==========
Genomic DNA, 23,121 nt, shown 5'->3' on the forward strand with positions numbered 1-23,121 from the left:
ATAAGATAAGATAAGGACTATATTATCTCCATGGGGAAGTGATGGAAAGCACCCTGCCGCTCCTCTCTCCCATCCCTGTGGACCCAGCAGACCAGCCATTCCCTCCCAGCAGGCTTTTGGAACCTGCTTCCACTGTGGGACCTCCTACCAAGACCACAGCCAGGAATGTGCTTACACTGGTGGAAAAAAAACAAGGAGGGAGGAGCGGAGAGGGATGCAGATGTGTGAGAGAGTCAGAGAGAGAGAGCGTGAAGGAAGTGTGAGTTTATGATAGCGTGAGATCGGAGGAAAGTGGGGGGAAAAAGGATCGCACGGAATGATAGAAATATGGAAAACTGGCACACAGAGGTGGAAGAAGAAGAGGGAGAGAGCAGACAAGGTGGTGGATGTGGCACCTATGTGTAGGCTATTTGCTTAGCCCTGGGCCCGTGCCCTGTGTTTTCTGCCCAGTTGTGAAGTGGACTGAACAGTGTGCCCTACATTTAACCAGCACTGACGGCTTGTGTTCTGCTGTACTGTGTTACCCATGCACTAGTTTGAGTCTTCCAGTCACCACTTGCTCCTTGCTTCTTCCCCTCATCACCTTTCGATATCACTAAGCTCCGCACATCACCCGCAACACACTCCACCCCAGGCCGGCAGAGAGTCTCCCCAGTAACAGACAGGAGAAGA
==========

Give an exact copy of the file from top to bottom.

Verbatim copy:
Genomic DNA, 23,121 nt, shown 5'->3' on the forward strand with positions numbered 1-23,121 from the left:
ATAAGATAAGATAAGGACTATATTATCTCCATGGGGAAGTGATGGAAAGCACCCTGCCGCTCCTCTCTCCCATCCCTGTGGACCCAGCAGACCAGCCATTCCCTCCCAGCAGGCTTTTGGAACCTGCTTCCACTGTGGGACCTCCTACCAAGACCACAGCCAGGAATGTGCTTACACTGGTGGAAAAAAAACAAGGAGGGAGGAGCGGAGAGGGATGCAGATGTGTGAGAGAGTCAGAGAGAGAGAGCGTGAAGGAAGTGTGAGTTTATGATAGCGTGAGATCGGAGGAAAGTGGGGGGAAAAAGGATCGCACGGAATGATAGAAATATGGAAAACTGGCACACAGAGGTGGAAGAAGAAGAGGGAGAGAGCAGACAAGGTGGTGGATGTGGCACCTATGTGTAGGCTATTTGCTTAGCCCTGGGCCCGTGCCCTGTGTTTTCTGCCCAGTTGTGAAGTGGACTGAACAGTGTGCCCTACATTTAACCAGCACTGACGGCTTGTGTTCTGCTGTACTGTGTTACCCATGCACTAGTTTGAGTCTTCCAGTCACCACTTGCTCCTTGCTTCTTCCCCTCATCACCTTTCGATATCACTAAGCTCCGCACATCACCCGCAACACACTCCACCCCAGGCCGGCAGAGAGTCTCCCCAGTAACAGACAGGAGAAGA